About dog fighting -- I’m just asking!
by Steve Sorensen
(Originally published in the Warren Times Observer, Warren, PA, Sept. 1, 2007.)
The notorious Michael Vick dog-fighting scandal is raising lots of questions.
How is a federal felony comparable to
a legal sport that millions participate in?
You’d have to be holed up in a coyote den not to know about the news that the quarterback of the Atlanta Falcons recently pled guilty to an animal cruelty charge. Vick is one of the most exciting quarterbacks in a violent game called “football.”
Don’t get me wrong. I’m not the world’s biggest fan, but I do not oppose football, not at all. I watch a little of it on TV, I’ve attended some pro football games, and even saw a high school classmate of mine play a few times during his days with the Detroit Lions.
But football is a violent sport. And it’s one which PETA (People for the Ethical Treatment of Animals, not People Eating Tasty Animals) is trying to influence. But not because it’s violent.
PETA wants the National Football League to agree to a clause in its personal conduct policy that prohibits "cruelty to animals – in all its forms." Sounds OK. After all, who could be in favor of animal cruelty?
Except that PETA considers a whole range of everyday animal uses to be forms of cruelty, including eating them, wearing their skins, medical study involving them, or using them for entertainment in any way. Good-bye fish dinners, shoes, heart research, and the zoo. And oh yes – good-bye to that inflated leather thing called a football. To PETA, it’s all cruelty.
The odd thing is that PETA doesn’t oppose football as a game – one where enormous men knock the stuffing out of each other, while other men watch from their couches stuffing themselves with carbohydrates. Nor does PETA oppose pornography, euthanasia or abortion. If, as PETA founder Ingrid Newkirk famously said, “A rat is a pig is a dog is a boy,” then why doesn’t PETA oppose all of these things?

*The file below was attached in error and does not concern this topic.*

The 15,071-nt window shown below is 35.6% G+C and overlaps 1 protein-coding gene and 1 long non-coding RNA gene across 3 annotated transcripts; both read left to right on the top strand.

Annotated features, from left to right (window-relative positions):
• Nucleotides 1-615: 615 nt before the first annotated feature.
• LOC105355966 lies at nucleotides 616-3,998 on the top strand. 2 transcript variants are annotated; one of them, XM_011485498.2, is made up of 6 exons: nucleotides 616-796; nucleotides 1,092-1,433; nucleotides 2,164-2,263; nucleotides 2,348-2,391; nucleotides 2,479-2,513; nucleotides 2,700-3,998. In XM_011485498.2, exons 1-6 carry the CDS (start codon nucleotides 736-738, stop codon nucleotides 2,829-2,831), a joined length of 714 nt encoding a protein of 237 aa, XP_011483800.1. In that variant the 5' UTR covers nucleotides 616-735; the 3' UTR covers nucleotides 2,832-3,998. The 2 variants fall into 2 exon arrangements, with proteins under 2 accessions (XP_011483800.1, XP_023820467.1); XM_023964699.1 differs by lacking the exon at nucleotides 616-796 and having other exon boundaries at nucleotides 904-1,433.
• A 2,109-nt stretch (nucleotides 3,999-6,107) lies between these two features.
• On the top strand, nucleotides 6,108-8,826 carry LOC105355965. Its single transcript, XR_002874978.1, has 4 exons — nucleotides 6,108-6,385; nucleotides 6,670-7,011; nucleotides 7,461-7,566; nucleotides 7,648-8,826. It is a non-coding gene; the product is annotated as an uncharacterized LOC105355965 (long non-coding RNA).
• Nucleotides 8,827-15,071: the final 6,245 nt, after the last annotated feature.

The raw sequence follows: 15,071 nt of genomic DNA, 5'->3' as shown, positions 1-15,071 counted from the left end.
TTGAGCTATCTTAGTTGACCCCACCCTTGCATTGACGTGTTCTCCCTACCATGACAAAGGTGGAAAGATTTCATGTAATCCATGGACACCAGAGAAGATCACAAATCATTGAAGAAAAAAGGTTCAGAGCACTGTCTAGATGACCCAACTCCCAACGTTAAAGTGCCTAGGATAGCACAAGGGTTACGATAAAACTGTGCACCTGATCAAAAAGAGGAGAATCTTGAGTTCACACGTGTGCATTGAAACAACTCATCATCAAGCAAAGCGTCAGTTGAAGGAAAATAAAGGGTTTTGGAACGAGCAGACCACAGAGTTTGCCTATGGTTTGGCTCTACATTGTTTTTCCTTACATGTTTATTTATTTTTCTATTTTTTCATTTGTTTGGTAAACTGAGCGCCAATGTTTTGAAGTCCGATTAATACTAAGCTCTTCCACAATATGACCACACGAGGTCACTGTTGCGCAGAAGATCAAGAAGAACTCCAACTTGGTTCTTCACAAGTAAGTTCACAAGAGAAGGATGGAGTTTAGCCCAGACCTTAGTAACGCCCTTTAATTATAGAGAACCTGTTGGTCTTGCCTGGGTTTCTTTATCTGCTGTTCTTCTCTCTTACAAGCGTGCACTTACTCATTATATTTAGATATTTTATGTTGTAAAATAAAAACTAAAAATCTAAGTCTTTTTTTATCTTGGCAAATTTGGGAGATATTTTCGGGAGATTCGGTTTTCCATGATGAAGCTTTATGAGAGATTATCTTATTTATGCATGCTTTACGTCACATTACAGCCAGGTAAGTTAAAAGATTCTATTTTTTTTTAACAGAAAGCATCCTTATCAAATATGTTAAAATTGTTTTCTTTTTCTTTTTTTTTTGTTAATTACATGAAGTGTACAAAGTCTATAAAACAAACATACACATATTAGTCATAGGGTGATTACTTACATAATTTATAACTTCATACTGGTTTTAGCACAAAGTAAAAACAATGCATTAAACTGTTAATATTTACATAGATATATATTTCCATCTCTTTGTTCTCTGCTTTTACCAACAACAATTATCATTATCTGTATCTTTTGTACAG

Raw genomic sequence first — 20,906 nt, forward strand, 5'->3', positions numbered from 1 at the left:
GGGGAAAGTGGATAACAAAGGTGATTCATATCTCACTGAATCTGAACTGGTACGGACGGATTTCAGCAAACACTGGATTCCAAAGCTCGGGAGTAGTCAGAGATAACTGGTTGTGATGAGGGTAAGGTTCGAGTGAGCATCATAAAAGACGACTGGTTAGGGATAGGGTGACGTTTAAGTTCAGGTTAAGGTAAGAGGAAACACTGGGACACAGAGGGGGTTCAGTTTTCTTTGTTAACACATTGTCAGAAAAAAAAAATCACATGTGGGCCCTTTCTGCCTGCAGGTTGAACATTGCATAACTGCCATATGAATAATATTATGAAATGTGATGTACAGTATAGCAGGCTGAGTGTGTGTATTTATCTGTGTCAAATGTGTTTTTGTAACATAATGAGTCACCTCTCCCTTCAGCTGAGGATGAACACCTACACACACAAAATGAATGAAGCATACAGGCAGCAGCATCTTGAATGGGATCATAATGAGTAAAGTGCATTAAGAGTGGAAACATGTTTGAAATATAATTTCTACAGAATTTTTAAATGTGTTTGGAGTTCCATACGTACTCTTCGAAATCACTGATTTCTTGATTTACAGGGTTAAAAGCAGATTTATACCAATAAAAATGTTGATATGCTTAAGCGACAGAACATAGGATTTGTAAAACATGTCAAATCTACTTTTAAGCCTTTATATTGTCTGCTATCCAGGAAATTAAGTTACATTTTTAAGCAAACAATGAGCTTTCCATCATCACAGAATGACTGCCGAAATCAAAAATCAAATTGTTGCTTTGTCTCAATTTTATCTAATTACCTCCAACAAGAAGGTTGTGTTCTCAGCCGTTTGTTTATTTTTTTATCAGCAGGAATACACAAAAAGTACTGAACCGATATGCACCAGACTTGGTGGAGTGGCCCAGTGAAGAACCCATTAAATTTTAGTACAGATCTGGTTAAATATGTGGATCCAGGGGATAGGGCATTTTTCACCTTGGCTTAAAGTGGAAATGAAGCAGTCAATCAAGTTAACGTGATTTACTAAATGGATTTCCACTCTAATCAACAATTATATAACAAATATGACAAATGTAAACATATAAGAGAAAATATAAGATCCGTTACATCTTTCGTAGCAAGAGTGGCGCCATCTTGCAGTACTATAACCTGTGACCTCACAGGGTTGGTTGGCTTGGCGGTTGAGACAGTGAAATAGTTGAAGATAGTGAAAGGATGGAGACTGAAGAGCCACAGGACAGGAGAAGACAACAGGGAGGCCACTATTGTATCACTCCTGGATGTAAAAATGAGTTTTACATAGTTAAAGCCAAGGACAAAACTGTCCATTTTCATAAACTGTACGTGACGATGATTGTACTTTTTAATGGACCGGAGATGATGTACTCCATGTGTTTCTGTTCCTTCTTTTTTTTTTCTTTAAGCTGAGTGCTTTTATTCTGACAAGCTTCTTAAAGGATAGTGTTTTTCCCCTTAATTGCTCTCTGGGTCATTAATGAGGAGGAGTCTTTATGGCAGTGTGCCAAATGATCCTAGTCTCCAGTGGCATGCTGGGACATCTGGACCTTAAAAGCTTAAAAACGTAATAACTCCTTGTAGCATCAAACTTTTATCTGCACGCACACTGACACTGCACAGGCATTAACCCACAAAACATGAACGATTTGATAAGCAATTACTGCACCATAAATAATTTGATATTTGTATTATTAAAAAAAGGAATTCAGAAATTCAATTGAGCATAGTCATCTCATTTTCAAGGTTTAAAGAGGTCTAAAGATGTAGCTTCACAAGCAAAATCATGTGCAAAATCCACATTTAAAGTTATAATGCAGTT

Let’s forget PETA. It’s a radical fringe organization that equates dog shows, dog sledding, and hunting with dogs with dog fighting, and wants to eliminate them all. But others not so radical also raise questions. R. L. White, President of the Atlanta chapter of the National Association for the Advancement of Colored People, believes that there is no difference between Michael Vick’s illegal dog fighting and the deer hunting that millions of people legally enjoy.
Yes, occasionally deer don’t die quickly. And when they don’t, hunters have regrets. In fact, it’s fair to say the average hunter grieves. The objective is never to prolong the death of an animal. Even if you think hunting is bad, it’s ridiculous to suggest there is no difference between dog fighting and hunting. If I’ve ever seen an apples-to-oranges comparison, that’s it.
Yet, in a news article on the CNN web site, it’s reported that Mr. White (remember – he’s from the Atlanta chapter of the NAACP, and Mr. Vick is the Atlanta Falcons quarterback) doesn’t “understand the uproar over dogfighting when hunting deer and other animals is perfectly acceptable." He is quoted as saying, “[Vick’s] crime is, it was a dog.”
How is electrocuting, hanging and drowning dogs like deer hunting?
How is a federal felony comparable to a legal sport that millions participate in?
How is an appalling uncivilized practice similar to a practice that has helped create civilization?
Has a once-great civil rights organization lost its moral credibility?
I’m just asking.